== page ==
On The Cover – Blake Shelton (April/May 2015)
Blake Shelton is many things. He is the hugely popular coach on the top-rated television music competition show The Voice, where singers he’s mentored have won four of the seven seasons. He is the reigning CMA Male Vocalist of the Year. He’s the charismatic live entertainer who performs to packed houses in arenas, amphitheaters and stadiums across the country. He’s husband to country superstar Miranda Lambert, together inspiring endless public fascination as country’s “Power Couple.”
But the one overriding facet of who Blake Shelton is led him down a path that made all these other designations possible. Blake Shelton is a Country. Music. Singer.
Shelton is in a league of his own among contemporary country artists as a top-shelf interpreter of true country music songs. Shelton’s 11th studio album, Bringing Back The Sunshine, marks a return to showcasing that talent with an album that sonically represents the best contemporary country has to offer, yet feels like the classic cuts served up by the heroes that inspired Shelton as young boy in Ada, Okla. some 30 years ago. It’s a journey that includes a CMA Entertainer of the Year trophy, three RIAA certified Platinum albums, five RIAA certified Gold albums, 19 total No. 1 country singles, and a five-year run as reigning CMA Male Vocalist of the Year.
On Bringing Back The Sunshine, which debuted at No. 1 on Billboard’s Top 200 Album chart, longtime producer and collaborator Scott Hendricks created an album that highlights what is arguably the most powerful vocals Blake Shelton has ever recorded. “If there’s one thing that is important to me, no matter what, it’s singing,” says Shelton. “I’m a fan of a lot of artists, but I always gravitate to the singers, and that’s why I always looked up to Earl Thomas Conley, Travis Tritt, Ronnie Milsap, Conway Twitty. These guys never went through the motions when it came to laying down a vocal.
“That’s my job, to be the best singer I can be when I get in the studio. I don’t ever want someone to hear me on the radio and say ‘yeah, he’s singing okay, but where’s the heart?’ I want it all to be in there.”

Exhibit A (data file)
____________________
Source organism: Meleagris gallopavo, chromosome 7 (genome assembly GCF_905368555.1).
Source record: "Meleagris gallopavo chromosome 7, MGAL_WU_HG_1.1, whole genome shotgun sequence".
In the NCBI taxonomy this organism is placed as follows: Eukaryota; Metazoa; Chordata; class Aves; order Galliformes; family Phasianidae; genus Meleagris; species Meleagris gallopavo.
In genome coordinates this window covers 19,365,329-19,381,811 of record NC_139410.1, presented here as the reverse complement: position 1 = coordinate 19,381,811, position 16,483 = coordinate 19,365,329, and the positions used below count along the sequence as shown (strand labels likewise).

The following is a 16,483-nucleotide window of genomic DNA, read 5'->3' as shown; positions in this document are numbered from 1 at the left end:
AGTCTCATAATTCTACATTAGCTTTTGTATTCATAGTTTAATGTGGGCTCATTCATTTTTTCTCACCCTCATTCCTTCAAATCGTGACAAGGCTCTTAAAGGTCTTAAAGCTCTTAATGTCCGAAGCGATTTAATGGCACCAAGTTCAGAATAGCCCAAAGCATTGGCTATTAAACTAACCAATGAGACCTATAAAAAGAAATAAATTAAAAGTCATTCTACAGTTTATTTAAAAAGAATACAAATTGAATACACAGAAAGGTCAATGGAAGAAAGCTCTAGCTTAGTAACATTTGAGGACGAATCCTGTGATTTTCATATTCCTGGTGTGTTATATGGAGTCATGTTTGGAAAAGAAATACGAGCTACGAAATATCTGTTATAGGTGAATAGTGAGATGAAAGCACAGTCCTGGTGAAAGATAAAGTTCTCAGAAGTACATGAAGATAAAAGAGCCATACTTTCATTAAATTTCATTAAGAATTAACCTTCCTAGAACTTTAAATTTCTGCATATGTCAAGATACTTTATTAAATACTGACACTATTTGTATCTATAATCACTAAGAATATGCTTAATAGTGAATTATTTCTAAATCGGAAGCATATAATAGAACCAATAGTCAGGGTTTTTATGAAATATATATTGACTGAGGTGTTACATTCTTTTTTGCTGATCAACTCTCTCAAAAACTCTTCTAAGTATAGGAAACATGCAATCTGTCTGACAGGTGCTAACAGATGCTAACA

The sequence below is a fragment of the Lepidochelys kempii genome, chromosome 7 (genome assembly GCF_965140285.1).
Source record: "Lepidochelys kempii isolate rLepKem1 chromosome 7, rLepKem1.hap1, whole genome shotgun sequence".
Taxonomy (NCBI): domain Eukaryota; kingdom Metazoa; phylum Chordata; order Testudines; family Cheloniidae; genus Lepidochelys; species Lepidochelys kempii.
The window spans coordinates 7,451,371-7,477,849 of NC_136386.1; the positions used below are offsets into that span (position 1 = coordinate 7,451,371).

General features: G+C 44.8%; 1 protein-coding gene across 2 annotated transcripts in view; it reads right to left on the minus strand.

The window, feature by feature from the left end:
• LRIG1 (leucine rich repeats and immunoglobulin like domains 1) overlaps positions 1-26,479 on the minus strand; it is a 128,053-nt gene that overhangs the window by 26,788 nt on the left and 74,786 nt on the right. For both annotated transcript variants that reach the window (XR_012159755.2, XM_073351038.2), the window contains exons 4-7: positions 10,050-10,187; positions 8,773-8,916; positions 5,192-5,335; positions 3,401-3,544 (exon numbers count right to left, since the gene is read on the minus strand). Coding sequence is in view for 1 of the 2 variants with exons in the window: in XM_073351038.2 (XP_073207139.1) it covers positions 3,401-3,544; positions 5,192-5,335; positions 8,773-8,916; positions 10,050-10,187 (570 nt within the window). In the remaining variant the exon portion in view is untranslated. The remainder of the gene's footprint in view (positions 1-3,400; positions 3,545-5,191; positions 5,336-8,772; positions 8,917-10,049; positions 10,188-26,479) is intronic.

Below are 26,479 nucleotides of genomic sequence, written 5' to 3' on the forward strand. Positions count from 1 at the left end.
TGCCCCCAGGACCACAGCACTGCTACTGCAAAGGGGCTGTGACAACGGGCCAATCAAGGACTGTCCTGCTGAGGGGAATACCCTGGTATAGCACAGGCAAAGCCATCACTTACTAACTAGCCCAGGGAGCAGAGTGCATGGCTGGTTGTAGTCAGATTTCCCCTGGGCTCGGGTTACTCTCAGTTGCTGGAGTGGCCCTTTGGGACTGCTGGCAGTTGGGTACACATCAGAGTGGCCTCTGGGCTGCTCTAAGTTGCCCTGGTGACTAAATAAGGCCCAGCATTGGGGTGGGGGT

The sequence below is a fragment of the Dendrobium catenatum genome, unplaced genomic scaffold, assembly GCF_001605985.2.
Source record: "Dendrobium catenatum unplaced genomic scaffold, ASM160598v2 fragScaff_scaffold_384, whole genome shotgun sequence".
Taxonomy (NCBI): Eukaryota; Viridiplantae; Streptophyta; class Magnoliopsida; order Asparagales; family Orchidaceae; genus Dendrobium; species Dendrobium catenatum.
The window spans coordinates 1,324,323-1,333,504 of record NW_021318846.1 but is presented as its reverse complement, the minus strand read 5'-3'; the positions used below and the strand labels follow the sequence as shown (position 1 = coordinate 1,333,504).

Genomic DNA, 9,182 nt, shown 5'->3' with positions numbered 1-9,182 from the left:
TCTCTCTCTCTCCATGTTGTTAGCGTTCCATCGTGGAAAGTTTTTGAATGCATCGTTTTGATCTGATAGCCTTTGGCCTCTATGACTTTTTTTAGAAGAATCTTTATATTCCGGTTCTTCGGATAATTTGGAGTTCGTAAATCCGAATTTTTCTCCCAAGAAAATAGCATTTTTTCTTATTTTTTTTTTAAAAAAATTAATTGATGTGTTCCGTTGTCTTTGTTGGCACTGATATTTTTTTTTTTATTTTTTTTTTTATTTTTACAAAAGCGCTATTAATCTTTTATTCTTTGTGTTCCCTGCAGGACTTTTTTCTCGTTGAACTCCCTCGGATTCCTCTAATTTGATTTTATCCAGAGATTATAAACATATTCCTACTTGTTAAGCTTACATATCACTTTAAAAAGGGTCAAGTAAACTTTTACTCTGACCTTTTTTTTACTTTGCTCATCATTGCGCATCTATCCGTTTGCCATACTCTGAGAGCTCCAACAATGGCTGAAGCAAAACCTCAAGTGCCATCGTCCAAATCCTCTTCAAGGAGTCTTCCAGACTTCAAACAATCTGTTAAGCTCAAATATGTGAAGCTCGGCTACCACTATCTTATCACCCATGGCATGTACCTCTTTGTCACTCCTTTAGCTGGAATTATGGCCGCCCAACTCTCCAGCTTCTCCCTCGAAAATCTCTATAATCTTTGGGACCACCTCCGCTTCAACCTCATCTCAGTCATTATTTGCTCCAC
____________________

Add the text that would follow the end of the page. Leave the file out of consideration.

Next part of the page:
Thirteen years since his first single “Austin” hit the top of the country radio charts, Shelton now holds 19 No. 1 singles to his credit, recently breaking his own record for most consecutive No. 1s at country radio. With 14 consecutive No. 1 singles, including five from his last album alone, Shelton has the most No. 1s in a row on the country radio charts by any artist.
So if the more seasoned and savvy TV era Blake could tell the driven 17-year-old Blake that headed off to Nashville anything, “I’d tell him just to relax and stop worrying so much,” he says. “I knew the one thing that I wanted to do with my life was country music, it worried me to death. I was never one of those people who was like, ‘I’ll give it a shot for a while and then move on.’ It never was that for me, it was ‘How am I gonna get this done, how am I gonna get my foot in the door?’ It wasn’t until the last three or four years that I finally started taking a deep breath and going, ‘Man, I get to be a country singer, and it’s OK.’ I get to do it now. I don’t care at what level, as long as I get to be country singer, that’s all I ever wanted to do.”
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